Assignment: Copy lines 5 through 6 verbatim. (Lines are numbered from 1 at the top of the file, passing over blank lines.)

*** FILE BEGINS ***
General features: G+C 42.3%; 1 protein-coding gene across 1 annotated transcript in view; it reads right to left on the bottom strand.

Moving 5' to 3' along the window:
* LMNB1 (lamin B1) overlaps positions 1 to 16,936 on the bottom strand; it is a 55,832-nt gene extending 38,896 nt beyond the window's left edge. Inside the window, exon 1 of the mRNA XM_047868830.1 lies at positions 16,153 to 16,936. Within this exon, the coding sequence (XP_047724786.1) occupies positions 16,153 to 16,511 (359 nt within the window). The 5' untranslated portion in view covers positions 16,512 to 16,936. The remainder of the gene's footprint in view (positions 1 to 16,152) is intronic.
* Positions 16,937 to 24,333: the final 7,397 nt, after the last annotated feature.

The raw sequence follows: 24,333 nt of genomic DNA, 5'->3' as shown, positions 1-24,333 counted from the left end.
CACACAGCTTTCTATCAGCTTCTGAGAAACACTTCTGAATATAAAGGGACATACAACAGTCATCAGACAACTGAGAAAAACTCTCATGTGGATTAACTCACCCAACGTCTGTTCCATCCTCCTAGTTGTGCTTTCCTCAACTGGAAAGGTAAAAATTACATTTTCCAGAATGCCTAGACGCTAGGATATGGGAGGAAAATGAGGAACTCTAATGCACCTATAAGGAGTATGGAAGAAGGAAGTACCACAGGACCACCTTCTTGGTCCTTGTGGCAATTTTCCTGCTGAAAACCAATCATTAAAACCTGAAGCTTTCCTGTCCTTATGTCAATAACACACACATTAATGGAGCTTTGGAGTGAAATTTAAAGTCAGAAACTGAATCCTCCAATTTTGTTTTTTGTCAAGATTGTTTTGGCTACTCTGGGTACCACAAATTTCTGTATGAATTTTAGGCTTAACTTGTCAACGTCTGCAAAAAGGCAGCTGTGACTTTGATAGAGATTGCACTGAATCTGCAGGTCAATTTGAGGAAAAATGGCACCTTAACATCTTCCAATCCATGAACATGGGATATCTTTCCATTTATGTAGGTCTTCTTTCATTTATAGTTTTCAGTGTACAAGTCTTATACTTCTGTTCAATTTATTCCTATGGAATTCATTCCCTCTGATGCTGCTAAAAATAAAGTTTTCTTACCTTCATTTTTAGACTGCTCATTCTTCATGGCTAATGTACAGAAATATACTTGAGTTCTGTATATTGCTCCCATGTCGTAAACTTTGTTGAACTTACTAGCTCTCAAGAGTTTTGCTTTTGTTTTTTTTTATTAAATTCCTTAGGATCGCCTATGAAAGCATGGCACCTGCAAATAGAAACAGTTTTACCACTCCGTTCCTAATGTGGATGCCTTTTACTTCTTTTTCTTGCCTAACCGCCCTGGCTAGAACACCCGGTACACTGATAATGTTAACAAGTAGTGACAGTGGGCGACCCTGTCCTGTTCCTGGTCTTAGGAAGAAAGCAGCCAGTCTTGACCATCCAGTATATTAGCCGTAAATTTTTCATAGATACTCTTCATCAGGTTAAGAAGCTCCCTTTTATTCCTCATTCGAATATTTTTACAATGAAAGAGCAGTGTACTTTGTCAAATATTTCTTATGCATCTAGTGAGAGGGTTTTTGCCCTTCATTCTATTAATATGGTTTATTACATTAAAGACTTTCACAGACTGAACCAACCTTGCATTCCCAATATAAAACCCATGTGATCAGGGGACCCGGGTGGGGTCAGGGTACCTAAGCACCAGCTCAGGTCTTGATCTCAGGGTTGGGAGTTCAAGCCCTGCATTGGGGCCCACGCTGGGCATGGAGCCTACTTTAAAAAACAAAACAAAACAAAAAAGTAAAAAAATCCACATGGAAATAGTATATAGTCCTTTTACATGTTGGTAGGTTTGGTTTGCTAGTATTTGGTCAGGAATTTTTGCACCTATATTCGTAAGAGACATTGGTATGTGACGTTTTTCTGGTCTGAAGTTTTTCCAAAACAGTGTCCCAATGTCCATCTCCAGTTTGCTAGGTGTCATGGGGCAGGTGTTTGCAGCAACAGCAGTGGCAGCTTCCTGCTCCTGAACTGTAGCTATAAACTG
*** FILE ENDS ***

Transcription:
The raw sequence follows: 24,333 nt of genomic DNA, 5'->3' as shown, positions 1-24,333 counted from the left end.
CACACAGCTTTCTATCAGCTTCTGAGAAACACTTCTGAATATAAAGGGACATACAACAGTCATCAGACAACTGAGAAAAACTCTCATGTGGATTAACTCACCCAACGTCTGTTCCATCCTCCTAGTTGTGCTTTCCTCAACTGGAAAGGTAAAAATTACATTTTCCAGAATGCCTAGACGCTAGGATATGGGAGGAAAATGAGGAACTCTAATGCACCTATAAGGAGTATGGAAGAAGGAAGTACCACAGGACCACCTTCTTGGTCCTTGTGGCAATTTTCCTGCTGAAAACCAATCATTAAAACCTGAAGCTTTCCTGTCCTTATGTCAATAACACACACATTAATGGAGCTTTGGAGTGAAATTTAAAGTCAGAAACTGAATCCTCCAATTTTGTTTTTTGTCAAGATTGTTTTGGCTACTCTGGGTACCACAAATTTCTGTATGAATTTTAGGCTTAACTTGTCAACGTCTGCAAAAAGGCAGCTGTGACTTTGATAGAGATTGCACTGAATCTGCAGGTCAATTTGAGGAAAAATGGCACCTTAACATCTTCCAATCCATGAACATGGGATATCTTTCCATTTATGTAGGTCTTCTTTCATTTATAGTTTTCAGTGTACAAGTCTTATACTTCTGTTCAATTTATTCCTATGGAATTCATTCCCTCTGATGCTGCTAAAAATAAAGTTTTCTTACCTTCATTTTTAGACTGCTCATTCTTCATGGCTAATGTACAGAAATATACTTGAGTTCTGTATATTGCTCCCATGTCGTAAACTTTGTTGAACTTACTAGCTCTCAAGAGTTTTGCTTTTGTTTTTTTTTATTAAATTCCTTAGGATCGCCTATGAAAGCATGGCACCTGCAAATAGAAACAGTTTTACCACTCCGTTCCTAATGTGGATGCCTTTTACTTCTTTTTCTTGCCTAACCGCCCTGGCTAGAACACCCGGTACACTGATAATGTTAACAAGTAGTGACAGTGGGCGACCCTGTCCTGTTCCTGGTCTTAGGAAGAAAGCAGCCAGTCTTGACCATCCAGTATATTAGCCGTAAATTTTTCATAGATACTCTTCATCAGGTTAAGAAGCTCCCTTTTATTCCTCATTCGAATATTTTTACAATGAAAGAGCAGTGTACTTTGTCAAATATTTCTTATGCATCTAGTGAGAGGGTTTTTGCCCTTCATTCTATTAATATGGTTTATTACATTAAAGACTTTCACAGACTGAACCAACCTTGCATTCCCAATATAAAACCCATGTGATCAGGGGACCCGGGTGGGGTCAGGGTACCTAAGCACCAGCTCAGGTCTTGATCTCAGGGTTGGGAGTTCAAGCCCTGCATTGGGGCCCACGCTGGGCATGGAGCCTACTTTAAAAAACAAAACAAAACAAAAAAGTAAAAAAATCCACATGGAAATAGTATATAGTCCTTTTACATGTTGGTAGGTTTGGTTTGCTAGTATTTGGTCAGGAATTTTTGCACCTATATTCGTAAGAGACATTGGTATGTGACGTTTTTCTGGTCTGAAGTTTTTCCAAAACAGTGTCCCAATGTCCATCTCCAGTTTGCTAGGTGTCATGGGGCAGGTGTTTGCAGCAACAGCAGTGGCAGCTTCCTGCTCCTGAACTGTAGCTATAAACTG